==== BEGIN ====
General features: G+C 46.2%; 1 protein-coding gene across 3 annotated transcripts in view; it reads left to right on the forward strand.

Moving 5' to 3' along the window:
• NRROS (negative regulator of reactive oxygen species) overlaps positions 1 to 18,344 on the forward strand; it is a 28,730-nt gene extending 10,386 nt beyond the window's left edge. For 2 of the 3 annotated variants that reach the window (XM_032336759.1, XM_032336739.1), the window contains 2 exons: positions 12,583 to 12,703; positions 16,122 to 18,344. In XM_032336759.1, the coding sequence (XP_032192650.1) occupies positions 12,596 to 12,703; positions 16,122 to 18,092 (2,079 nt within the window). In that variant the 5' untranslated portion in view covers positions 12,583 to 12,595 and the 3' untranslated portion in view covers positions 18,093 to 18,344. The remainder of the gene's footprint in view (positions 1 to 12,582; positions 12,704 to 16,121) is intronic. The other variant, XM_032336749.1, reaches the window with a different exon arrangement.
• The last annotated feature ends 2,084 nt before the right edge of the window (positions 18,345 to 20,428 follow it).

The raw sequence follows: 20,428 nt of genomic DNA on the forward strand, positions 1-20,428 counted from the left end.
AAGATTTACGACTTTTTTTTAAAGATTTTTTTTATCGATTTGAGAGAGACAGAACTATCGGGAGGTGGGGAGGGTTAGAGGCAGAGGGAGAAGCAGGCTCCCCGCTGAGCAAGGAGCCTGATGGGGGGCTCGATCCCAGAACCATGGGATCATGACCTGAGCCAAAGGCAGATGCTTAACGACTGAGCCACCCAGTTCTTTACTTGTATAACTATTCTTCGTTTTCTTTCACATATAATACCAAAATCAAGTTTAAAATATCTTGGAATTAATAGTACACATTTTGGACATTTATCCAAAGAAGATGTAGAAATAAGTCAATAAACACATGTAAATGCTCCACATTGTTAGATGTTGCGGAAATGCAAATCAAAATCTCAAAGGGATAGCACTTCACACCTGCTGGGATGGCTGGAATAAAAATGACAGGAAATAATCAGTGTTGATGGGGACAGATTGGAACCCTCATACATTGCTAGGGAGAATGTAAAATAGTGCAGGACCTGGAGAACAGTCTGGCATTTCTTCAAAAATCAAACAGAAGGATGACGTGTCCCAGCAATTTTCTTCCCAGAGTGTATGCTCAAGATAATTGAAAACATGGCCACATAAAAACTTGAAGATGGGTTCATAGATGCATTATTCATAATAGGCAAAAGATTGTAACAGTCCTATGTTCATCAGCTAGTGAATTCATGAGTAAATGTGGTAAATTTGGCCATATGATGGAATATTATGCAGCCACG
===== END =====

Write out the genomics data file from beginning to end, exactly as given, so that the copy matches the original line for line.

General features: G+C 46.2%; 1 protein-coding gene across 3 annotated transcripts in view; it reads left to right on the forward strand.

Moving 5' to 3' along the window:
• NRROS (negative regulator of reactive oxygen species) overlaps positions 1 to 18,344 on the forward strand; it is a 28,730-nt gene extending 10,386 nt beyond the window's left edge. For 2 of the 3 annotated variants that reach the window (XM_032336759.1, XM_032336739.1), the window contains 2 exons: positions 12,583 to 12,703; positions 16,122 to 18,344. In XM_032336759.1, the coding sequence (XP_032192650.1) occupies positions 12,596 to 12,703; positions 16,122 to 18,092 (2,079 nt within the window). In that variant the 5' untranslated portion in view covers positions 12,583 to 12,595 and the 3' untranslated portion in view covers positions 18,093 to 18,344. The remainder of the gene's footprint in view (positions 1 to 12,582; positions 12,704 to 16,121) is intronic. The other variant, XM_032336749.1, reaches the window with a different exon arrangement.
• The last annotated feature ends 2,084 nt before the right edge of the window (positions 18,345 to 20,428 follow it).

The raw sequence follows: 20,428 nt of genomic DNA on the forward strand, positions 1-20,428 counted from the left end.
AAGATTTACGACTTTTTTTTAAAGATTTTTTTTATCGATTTGAGAGAGACAGAACTATCGGGAGGTGGGGAGGGTTAGAGGCAGAGGGAGAAGCAGGCTCCCCGCTGAGCAAGGAGCCTGATGGGGGGCTCGATCCCAGAACCATGGGATCATGACCTGAGCCAAAGGCAGATGCTTAACGACTGAGCCACCCAGTTCTTTACTTGTATAACTATTCTTCGTTTTCTTTCACATATAATACCAAAATCAAGTTTAAAATATCTTGGAATTAATAGTACACATTTTGGACATTTATCCAAAGAAGATGTAGAAATAAGTCAATAAACACATGTAAATGCTCCACATTGTTAGATGTTGCGGAAATGCAAATCAAAATCTCAAAGGGATAGCACTTCACACCTGCTGGGATGGCTGGAATAAAAATGACAGGAAATAATCAGTGTTGATGGGGACAGATTGGAACCCTCATACATTGCTAGGGAGAATGTAAAATAGTGCAGGACCTGGAGAACAGTCTGGCATTTCTTCAAAAATCAAACAGAAGGATGACGTGTCCCAGCAATTTTCTTCCCAGAGTGTATGCTCAAGATAATTGAAAACATGGCCACATAAAAACTTGAAGATGGGTTCATAGATGCATTATTCATAATAGGCAAAAGATTGTAACAGTCCTATGTTCATCAGCTAGTGAATTCATGAGTAAATGTGGTAAATTTGGCCATATGATGGAATATTATGCAGCCACG